Planners Support of E-Participation in the Field of Urban Planning

Planners Support of E-Participation in the Field of Urban Planning

Mikael Granberg (Örebro University, Sweden) and Joachim Åström (Örebro University, Sweden)
DOI: 10.4018/978-1-61520-929-3.ch012

Abstract

The chapter questions what planners really mean when they display positive attitudes toward increased citizen participation via ICTs? Are they aiming for change or the reinforcement of existing values and practices? What are the assumptions that underlie and condition the explicit support for e-participation? In addressing these questions, this chapter draws upon a survey mapping the support for e-participation in the field of urban planning, targeting the heads of the planning departments in all Swedish local governments in 2006. The results show confusing or conflicting attitudes among planners towards participation, supporting as well as challenging the classic normative theories of participatory democracy and communicative planning.
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Introduction

A common argument is that new information and communication technologies (ICTs) represent a vast array of technical improvements in our communication opportunities and that this would be a vital force in bringing about a closer relationship between citizens and their governments. The unprecedented degree of interactivity offered by new ICTs has the potential to expand the scope, breadth and depth of government interfacing with citizens and other key stakeholders during policy making. For e-participation to possess true meaning, however, these material capacities must be put to work in ways that reflect social intentions. Just as schools are not simply the buildings in which education takes place, but spaces organized around culturally specific notions of education, e-technologies cannot acquire a socio-political function without policy intentions (cf. Creasy et al. 2007; Coleman et al. 2008).

In the case of e-participation, there has been hardly any systematic work conducted aimed at identifying different normative positions. It is frequently assumed that all actors involved in e-participation share a common set of meanings about the nature of participation, technology and politics. This chapter examines to what extent planners support e-participation in planning as well as what they actually mean when they display positive attitudes. To meet this objective, we draw upon a survey questionnaire which maps attitudes towards e-participation in the field of urban planning and which was distributed by the authors in the spring of 2006 to the heads of planning departments in all 290 Swedish local governments.

While developments towards e-participation processes can be discerned in many countries, the prospects for implementing e-participation might be considered better in Sweden than in many other countries. The rapid expansion of the Internet, combined with an ongoing broadband expansion, implies that a technological platform now exists on which to develop applications that may strengthen citizen participation. According to 2005 statistics, 73% of the Swedish population between 18 and 79 years of age had access to the Internet at home, and, out of these, 66% had a broadband connection (Nordicom, 2006). Several state-backed studies on the national level in recent years have argued that the Internet should be used to promote government accountability and to increase public participation in politics and planning (SOU 2000: 1; SOU 2001: 48). This proposition is valid for various domains of political life, but public participation is regarded as particularly important for local planning processes: providing opportunities and encouragement for citizens to express their views on matters that affect their everyday lives.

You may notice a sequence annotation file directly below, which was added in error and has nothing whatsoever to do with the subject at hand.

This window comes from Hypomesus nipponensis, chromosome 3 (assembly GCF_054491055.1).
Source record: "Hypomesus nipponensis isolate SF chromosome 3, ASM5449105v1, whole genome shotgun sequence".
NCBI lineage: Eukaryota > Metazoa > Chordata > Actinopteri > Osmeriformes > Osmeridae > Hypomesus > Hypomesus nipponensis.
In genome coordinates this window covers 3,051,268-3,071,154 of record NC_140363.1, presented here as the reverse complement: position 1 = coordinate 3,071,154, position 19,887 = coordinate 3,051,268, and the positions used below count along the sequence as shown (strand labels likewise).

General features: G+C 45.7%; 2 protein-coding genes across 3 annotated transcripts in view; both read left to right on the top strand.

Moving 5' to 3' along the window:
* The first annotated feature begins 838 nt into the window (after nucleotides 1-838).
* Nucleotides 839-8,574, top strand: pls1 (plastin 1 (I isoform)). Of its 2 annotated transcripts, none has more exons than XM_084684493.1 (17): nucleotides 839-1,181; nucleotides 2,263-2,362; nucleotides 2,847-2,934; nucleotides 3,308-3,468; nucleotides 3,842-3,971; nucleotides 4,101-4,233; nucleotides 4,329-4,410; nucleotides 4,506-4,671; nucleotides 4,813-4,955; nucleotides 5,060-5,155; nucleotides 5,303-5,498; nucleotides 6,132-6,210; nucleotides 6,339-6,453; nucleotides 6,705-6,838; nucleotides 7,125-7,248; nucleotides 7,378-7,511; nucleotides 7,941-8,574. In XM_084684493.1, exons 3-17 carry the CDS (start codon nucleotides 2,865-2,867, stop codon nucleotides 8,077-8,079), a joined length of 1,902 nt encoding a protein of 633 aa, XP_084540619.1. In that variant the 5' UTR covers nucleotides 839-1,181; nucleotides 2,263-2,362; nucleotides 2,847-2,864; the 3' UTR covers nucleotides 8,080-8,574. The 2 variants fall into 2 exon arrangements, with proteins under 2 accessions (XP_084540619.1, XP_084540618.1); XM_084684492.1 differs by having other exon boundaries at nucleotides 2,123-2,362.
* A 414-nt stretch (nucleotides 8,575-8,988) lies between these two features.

The disposition of the chapter is as follows. First, the Swedish planning context is presented giving a background to the environment were planning is conducted. Second, a theoretical approach and two ideal typical models for the development of e-participation attitudes are developed. The e-participation models hold that opportunities for information and communication via digital technologies might affect attitudinal patterns, either by reinforcing existing values and practices or by contributing to change. In this section we also discussed some methodological issues. Third, the attitudinal survey, data, and measurement are described. In sections four and five, we describe the diffusion of e-participation support among Swedish urban planners in relation to individual and city characteristics. Furthermore we analyze the meaning of such support by examining whether the predominant beliefs and values found among “e-participation enthusiasts” are different from those of other planners, when enthusiasts are defined as those who state that Internet technologies “to a very large extent” should be used to increase citizen participation in policy making. Finally, the sixth section discusses the implications of the empirical evidence for the understanding and development of e-participation in planning. Accordingly, we will now continue with a presentation of the Swedish planning context aiming at giving the reader a basic understanding of the Swedish planning system and some of the changes it has gone through.

Key Terms in this Chapter

Participation: Taking active part in political life.

Communication: A two way flow of information, knowledge and experiences between entities (individuals, organizations, etc.) in society.

Influence: To have actual impact in decision-making. Accordingly, influence does not connote control over decision-making.

Citizen: An individual with rights to participate in political life (citizen rights also include civil and social rights). The term is integrated in citizenship which means to be a full member of society.

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